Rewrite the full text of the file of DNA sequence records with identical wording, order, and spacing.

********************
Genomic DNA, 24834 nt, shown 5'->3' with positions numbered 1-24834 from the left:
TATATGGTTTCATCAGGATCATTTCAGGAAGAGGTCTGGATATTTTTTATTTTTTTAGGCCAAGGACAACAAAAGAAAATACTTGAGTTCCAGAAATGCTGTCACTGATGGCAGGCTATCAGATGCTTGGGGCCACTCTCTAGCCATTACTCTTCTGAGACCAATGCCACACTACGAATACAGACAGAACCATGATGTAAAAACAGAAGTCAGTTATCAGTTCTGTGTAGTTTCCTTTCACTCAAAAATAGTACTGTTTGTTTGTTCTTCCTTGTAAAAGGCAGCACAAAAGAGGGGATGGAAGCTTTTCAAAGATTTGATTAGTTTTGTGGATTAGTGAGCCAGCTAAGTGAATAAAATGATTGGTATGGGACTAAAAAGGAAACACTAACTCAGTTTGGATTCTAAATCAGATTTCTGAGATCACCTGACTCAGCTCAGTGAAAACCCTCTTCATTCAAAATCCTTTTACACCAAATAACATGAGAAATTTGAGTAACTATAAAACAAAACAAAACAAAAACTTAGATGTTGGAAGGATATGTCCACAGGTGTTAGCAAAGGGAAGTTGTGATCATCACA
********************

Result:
Genomic DNA, 24834 nt, shown 5'->3' with positions numbered 1-24834 from the left:
TATATGGTTTCATCAGGATCATTTCAGGAAGAGGTCTGGATATTTTTTATTTTTTTAGGCCAAGGACAACAAAAGAAAATACTTGAGTTCCAGAAATGCTGTCACTGATGGCAGGCTATCAGATGCTTGGGGCCACTCTCTAGCCATTACTCTTCTGAGACCAATGCCACACTACGAATACAGACAGAACCATGATGTAAAAACAGAAGTCAGTTATCAGTTCTGTGTAGTTTCCTTTCACTCAAAAATAGTACTGTTTGTTTGTTCTTCCTTGTAAAAGGCAGCACAAAAGAGGGGATGGAAGCTTTTCAAAGATTTGATTAGTTTTGTGGATTAGTGAGCCAGCTAAGTGAATAAAATGATTGGTATGGGACTAAAAAGGAAACACTAACTCAGTTTGGATTCTAAATCAGATTTCTGAGATCACCTGACTCAGCTCAGTGAAAACCCTCTTCATTCAAAATCCTTTTACACCAAATAACATGAGAAATTTGAGTAACTATAAAACAAAACAAAACAAAAACTTAGATGTTGGAAGGATATGTCCACAGGTGTTAGCAAAGGGAAGTTGTGATCATCACA